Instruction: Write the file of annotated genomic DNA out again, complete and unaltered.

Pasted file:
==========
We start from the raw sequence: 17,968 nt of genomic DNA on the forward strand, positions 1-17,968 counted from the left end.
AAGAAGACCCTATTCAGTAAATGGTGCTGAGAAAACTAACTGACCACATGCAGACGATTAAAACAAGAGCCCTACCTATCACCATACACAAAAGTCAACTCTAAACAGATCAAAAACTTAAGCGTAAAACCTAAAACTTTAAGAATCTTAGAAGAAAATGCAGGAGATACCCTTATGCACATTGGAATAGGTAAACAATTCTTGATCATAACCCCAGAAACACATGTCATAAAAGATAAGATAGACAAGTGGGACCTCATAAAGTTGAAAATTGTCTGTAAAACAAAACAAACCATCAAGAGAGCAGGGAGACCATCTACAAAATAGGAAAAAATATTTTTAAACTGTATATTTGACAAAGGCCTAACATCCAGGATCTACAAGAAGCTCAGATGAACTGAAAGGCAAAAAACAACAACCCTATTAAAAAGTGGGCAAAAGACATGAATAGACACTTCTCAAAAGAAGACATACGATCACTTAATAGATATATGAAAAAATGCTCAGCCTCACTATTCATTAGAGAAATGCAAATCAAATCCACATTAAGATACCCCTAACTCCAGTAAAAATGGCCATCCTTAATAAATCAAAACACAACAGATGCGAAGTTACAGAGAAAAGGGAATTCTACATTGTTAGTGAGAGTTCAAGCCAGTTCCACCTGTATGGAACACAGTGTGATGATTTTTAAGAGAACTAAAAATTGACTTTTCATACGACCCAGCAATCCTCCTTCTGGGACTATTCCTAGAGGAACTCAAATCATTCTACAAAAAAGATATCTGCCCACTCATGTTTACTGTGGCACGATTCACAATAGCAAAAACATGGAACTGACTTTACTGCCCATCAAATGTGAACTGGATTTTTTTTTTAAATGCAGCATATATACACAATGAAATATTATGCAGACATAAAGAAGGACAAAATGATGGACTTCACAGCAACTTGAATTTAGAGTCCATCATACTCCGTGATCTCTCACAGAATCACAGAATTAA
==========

We start from the raw sequence: 17,968 nt of genomic DNA on the forward strand, positions 1-17,968 counted from the left end.
AAGAAGACCCTATTCAGTAAATGGTGCTGAGAAAACTAACTGACCACATGCAGACGATTAAAACAAGAGCCCTACCTATCACCATACACAAAAGTCAACTCTAAACAGATCAAAAACTTAAGCGTAAAACCTAAAACTTTAAGAATCTTAGAAGAAAATGCAGGAGATACCCTTATGCACATTGGAATAGGTAAACAATTCTTGATCATAACCCCAGAAACACATGTCATAAAAGATAAGATAGACAAGTGGGACCTCATAAAGTTGAAAATTGTCTGTAAAACAAAACAAACCATCAAGAGAGCAGGGAGACCATCTACAAAATAGGAAAAAATATTTTTAAACTGTATATTTGACAAAGGCCTAACATCCAGGATCTACAAGAAGCTCAGATGAACTGAAAGGCAAAAAACAACAACCCTATTAAAAAGTGGGCAAAAGACATGAATAGACACTTCTCAAAAGAAGACATACGATCACTTAATAGATATATGAAAAAATGCTCAGCCTCACTATTCATTAGAGAAATGCAAATCAAATCCACATTAAGATACCCCTAACTCCAGTAAAAATGGCCATCCTTAATAAATCAAAACACAACAGATGCGAAGTTACAGAGAAAAGGGAATTCTACATTGTTAGTGAGAGTTCAAGCCAGTTCCACCTGTATGGAACACAGTGTGATGATTTTTAAGAGAACTAAAAATTGACTTTTCATACGACCCAGCAATCCTCCTTCTGGGACTATTCCTAGAGGAACTCAAATCATTCTACAAAAAAGATATCTGCCCACTCATGTTTACTGTGGCACGATTCACAATAGCAAAAACATGGAACTGACTTTACTGCCCATCAAATGTGAACTGGATTTTTTTTTTAAATGCAGCATATATACACAATGAAATATTATGCAGACATAAAGAAGGACAAAATGATGGACTTCACAGCAACTTGAATTTAGAGTCCATCATACTCCGTGATCTCTCACAGAATCACAGAATTAA